Proof the Horse Does NOT Do All the Work

FitBit Heart Rate Data from a ride

How many times have you been told horseback riding is not exercise, all you do is just sit there while the horse does all the work? Our sore legs and abs after a good lesson tell us otherwise, but it’s hard to help someone understand that without putting them on a horse. And I’ve never had a way to compare just how hard I worked when riding to other types of workouts, like running or biking.  Now with my Fitbit I can easily track just how hard I’m working while I’m riding, and track my rides over the course of…

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Video Analysis of My Ride and How to Make This Tool Work for You

Remy gets pats

This video I took to establish a baseline on where my horse and I are at riding different movements. There are plenty of mistakes, but I wanted to share it to discuss those mistakes for learning purposes, and to show how to use video as a powerful tool to improve your riding. Hopefully this doesn’t get taken out of context! The horse in this video is my 10 year old off track thoroughbred, Remy (Jockey Club registered as Mr. Painter). I’ve had him since he was 4. He raced a few times but was too slow, and retired young and sound,…

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How I Focused My Look-y Horse To Get Good Work Instead of Spooks

It was one of *those* nights – early spring, nearing dusk, with a slightly gusty breeze… and of course, the indoor arena now had all the windows opened up after the long, cold winter. Alone in the ring, my normally quiet, sensible horse was on edge as he examined the new openings all around the ring, surprised each time he felt the wind blow INSIDE the arena, listening to previously muffled sounds that now added a constant murmur of background noise to our usually silent work space. Birds were chirping, cars were cruising passed on the road, and a train horn…

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Becoming a Better Rider By Becoming a Serious Student

horse books

The best thing a rider of any level can do if she wants to make progress with her riding is to become a serious student.  It doesn’t have to cost much or any money, and it can fit into your schedule where ever you can find a little time. There are opportunities for learning all around us, and especially with all the information on the internet now, it is very easy to pick up tips and integrate new ideas and information into your ride, if you’re open to learning.  The trick is to balance the open-mindedness with some critical thinking…

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Dressage with Off-Breeds: The Failure Trap to Avoid

You know your horse isn’t the “typical” dressage horse. Maybe his breeding is unusual, or just not what we usually see in the ring. Maybe his gaits are not beautiful by nature, or maybe he has less than perfect conformation. Maybe you are proud of this, or maybe you are self-conscious about it. Regardless, he is your chosen dressage partner and together you and he are embarking on a journey. As you go along, you will come across significant challenges, and when you do, there is a danger you need to guard against. Expected Failure We all love the fairy…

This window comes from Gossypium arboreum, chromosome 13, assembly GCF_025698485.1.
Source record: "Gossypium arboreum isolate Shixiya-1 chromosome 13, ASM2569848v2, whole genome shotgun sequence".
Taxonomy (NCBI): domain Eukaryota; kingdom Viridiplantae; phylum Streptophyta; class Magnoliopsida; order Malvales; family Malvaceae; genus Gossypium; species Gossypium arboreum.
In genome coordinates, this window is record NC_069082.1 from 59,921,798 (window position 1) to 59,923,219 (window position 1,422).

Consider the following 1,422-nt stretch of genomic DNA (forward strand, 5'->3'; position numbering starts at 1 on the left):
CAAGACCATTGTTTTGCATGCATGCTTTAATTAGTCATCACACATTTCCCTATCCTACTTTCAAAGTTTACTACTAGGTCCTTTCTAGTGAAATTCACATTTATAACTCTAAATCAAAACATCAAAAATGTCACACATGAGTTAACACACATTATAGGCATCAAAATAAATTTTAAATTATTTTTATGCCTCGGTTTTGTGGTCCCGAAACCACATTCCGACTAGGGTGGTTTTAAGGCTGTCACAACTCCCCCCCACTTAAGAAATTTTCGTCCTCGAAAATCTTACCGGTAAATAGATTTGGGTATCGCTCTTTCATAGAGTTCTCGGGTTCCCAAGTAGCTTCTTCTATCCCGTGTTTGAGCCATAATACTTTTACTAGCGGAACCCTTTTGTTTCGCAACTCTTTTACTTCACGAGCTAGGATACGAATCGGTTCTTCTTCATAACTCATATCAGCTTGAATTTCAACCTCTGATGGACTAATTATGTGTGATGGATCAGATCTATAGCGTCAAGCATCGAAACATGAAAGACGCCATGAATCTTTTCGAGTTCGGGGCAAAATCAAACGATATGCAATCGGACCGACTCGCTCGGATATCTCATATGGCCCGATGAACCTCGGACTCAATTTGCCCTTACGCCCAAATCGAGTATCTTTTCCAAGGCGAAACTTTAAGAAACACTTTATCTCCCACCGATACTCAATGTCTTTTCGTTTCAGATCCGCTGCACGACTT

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Develop Your Eye for Correct Connection in Stretchy Trot

I can’t understand the words, but I don’t need to! What a beautiful illustration! So many riders think putting the horse’s ears below the withers puts the horse on the forehand, but that is only the case if it’s done incorrectly, as the first three diagrams show. I also see plenty of riders performing one of the first three trots, totally unaware that it is incorrect work!   The fourth picture shows a correctly ridden stretch where the horse continues to reach out to the end of the reins, instead of dropping behind the contact (often the result of a…

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5 Books for Training Your Horse Yourself

There are many reasons that riders find themselves training their horses independently, whether because they simply enjoy doing it that way, don’t have a trainer they like near by, don’t have the money for lessons and training, or a million other things.  These books are my favorites for when I’m working on my own. They are beautifully illustrated and discuss each movement individually from basic to advanced. Pictures and descriptions of how each movement should look, as well as signs that they aren’t being done correctly make it easy to educate yourself between lessons, and having that background understanding will…

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A Simple Trick to Deepen Your Seat

We all want a deep, adhesive seat that keeps us comfortably in the saddle and allows us to communicate effectively with our horses. Here’s a couple of steps you can practice that will help you find that deep seat feeling.  With practice, the muscle you use to get this position will get stronger and you will build muscle memory, and you’ll ride “glued to the saddle” all the time without having to think about it! To start, at a halt or walk, lift your toes.  This will help put your heel down, but will use a different muscle group to…

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